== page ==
Caanan Sampson is an educator at Koinonia Family Services in Loomis, and provides instruction on Love and Logic parenting. “The entire aim of parenting is to raise adults who make good decisions,” Caanan said. “And this couldn’t be truer for how they use the cyber technology.”
Sampson, a father of a tween and a teen, knows well the network pressure cyber technology introduces into family life. He cautions parents to not become overly dependent upon the electronic safeguards, such as parental control settings. “Electronic safeguards are no substitute for good parental role modeling, supervision and guidance,” he said.
Sampson also encourages parents to have honest discussions and set positive expectations. “Acknowledge that there are lot of not good things on the Web, but that you also have confidence in your child’s capacity to learn about smart choices and your job is to teach them.” So in this regard, parents have the responsibility to monitor all cyber communications so they can stay in touch with how it’s used.
Selecting your child’s learning apps
Katie Greer is a nationally recognized Internet safety expert who provides consulting to schools and law enforcement across the country. She is also someone we might consider a “digital native” as she grew up with personal use of the technology.
A mom of two young children, Greer recalls her teenage Instant Messaging (IM) experiences and marvels that she managed to elude the snare because her own father didn’t check on the cyber stuff. “I remember chatting on IM with a man who was telling me I was beautiful. I enjoyed our conversations and I was so naive. I was lucky that it never developed into a harmful situation,” Greer said. “People of my Dad’s age (50’s and 60’s) did not grow up with the technology and most didn’t know any better.”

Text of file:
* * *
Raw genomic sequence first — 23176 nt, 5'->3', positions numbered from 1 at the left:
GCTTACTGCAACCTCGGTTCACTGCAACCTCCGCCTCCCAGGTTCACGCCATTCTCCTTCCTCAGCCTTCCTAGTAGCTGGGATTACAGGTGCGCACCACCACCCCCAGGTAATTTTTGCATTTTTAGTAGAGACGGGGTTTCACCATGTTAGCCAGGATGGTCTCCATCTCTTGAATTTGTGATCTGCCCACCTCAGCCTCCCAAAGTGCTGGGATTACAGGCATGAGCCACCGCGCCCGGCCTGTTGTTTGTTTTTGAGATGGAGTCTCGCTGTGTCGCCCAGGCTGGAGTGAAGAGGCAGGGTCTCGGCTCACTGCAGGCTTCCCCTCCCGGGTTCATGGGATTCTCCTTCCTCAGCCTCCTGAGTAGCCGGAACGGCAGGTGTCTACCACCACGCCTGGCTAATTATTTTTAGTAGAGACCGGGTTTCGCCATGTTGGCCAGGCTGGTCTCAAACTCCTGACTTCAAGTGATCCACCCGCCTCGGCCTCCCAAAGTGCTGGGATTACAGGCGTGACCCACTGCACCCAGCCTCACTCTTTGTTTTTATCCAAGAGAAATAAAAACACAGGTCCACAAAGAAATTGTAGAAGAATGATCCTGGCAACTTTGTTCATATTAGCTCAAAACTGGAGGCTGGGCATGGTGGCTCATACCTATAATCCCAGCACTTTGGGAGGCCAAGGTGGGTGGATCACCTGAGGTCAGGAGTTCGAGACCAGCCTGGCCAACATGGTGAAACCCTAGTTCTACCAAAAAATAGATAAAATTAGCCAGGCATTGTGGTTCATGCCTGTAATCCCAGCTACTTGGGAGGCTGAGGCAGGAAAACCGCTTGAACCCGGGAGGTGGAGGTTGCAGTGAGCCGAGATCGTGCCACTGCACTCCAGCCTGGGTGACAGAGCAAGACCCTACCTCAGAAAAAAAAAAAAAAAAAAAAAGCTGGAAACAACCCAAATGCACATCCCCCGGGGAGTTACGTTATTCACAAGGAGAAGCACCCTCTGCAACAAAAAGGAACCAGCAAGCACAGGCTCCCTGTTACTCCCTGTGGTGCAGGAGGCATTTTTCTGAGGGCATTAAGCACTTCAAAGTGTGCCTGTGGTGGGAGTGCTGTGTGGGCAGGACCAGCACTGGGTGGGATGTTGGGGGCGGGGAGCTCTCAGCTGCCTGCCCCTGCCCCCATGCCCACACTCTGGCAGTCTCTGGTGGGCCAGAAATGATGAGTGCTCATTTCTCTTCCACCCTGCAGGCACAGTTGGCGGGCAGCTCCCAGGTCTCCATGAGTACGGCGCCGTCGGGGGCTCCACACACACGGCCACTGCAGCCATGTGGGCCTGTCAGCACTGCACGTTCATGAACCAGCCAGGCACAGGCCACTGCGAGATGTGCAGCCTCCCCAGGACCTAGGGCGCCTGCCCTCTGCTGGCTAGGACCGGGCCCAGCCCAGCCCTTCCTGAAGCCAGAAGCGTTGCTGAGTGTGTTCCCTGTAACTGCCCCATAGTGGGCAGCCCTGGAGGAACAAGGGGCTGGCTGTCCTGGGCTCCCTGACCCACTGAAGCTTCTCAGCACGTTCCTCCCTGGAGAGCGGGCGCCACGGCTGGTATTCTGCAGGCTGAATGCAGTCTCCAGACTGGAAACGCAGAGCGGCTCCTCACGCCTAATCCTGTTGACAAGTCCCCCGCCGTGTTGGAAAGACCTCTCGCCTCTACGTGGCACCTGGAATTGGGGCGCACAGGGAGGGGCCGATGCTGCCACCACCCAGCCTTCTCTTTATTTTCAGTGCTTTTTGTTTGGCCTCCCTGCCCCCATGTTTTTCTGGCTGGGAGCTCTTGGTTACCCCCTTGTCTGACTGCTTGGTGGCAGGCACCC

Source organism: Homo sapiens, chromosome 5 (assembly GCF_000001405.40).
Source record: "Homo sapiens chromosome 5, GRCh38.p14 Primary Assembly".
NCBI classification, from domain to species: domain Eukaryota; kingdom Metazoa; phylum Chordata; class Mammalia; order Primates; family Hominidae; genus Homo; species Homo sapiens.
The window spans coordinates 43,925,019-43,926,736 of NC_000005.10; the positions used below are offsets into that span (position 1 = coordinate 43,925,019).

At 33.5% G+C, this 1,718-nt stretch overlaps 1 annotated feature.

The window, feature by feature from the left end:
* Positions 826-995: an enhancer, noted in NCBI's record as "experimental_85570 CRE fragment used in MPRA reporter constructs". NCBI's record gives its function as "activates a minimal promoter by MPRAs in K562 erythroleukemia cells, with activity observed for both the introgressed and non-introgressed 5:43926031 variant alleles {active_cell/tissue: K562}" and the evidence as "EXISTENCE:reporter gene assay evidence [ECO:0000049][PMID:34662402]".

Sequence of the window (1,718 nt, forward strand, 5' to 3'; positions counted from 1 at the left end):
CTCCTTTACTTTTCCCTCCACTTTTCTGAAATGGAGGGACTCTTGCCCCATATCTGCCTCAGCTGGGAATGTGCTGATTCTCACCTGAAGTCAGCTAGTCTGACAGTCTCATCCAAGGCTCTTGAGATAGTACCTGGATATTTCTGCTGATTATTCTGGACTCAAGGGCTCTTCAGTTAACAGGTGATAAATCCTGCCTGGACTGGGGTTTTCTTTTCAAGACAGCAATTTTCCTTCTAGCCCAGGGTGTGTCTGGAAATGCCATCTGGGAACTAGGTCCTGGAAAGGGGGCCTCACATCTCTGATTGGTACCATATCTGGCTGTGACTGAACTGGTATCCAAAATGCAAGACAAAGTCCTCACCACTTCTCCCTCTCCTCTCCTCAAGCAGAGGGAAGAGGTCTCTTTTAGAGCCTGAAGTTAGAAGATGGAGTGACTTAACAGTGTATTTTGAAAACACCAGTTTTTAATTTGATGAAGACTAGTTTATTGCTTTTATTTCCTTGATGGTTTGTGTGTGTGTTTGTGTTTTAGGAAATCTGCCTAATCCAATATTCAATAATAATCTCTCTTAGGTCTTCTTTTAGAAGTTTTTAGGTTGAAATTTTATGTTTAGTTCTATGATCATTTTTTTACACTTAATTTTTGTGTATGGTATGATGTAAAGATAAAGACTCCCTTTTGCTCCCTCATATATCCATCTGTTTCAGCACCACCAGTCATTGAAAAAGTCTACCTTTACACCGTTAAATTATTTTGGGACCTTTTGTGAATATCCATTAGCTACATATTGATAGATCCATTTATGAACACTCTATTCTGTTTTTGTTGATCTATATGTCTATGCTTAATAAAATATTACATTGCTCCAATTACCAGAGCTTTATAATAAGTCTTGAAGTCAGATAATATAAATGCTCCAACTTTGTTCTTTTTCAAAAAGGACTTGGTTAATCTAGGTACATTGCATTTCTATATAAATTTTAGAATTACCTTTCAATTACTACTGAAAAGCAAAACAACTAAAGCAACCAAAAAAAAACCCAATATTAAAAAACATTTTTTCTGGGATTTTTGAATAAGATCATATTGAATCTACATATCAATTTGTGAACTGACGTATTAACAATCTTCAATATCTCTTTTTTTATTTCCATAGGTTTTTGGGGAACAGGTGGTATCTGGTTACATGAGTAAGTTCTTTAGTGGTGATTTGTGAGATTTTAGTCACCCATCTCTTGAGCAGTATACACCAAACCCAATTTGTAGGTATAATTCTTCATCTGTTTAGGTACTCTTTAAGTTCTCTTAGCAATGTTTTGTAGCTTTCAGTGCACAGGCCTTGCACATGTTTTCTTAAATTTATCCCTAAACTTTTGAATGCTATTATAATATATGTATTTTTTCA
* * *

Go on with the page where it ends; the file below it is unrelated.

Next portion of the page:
According to Greer the children’s learning apps are a treasure trove for bonding around learning with your child. Her two-year-old has demonstrated a tremendous capacity to navigate the app world, and is learning a lot about reading and writing – always with her mom next to her providing guidance and sharing the experience.
“The technology is so cool,” Greer said. “Let’s embrace the apps with our children.” She encourages parents to check out the apps and the videos before introducing them to your child and then steer your children away from the ones you would prefer they do not see. A couple of the places where Greer looks for children’s learning apps are: PBS Kids and Starfall ABC’s.
For more information about children’s apps and ratings go to Common Sense Media-Children’s Apps Ratings.
- Banana Moments: Help for Parenting in the Network Culture
- Family-safe strategies for texting and social media
- Koinonia Family Services – Parent Training
- Katie Greer Consulting (Internet Safety)
- CyberParenting Topics on The Fish 103.9FM
- Follow Joanna @CyberParenting
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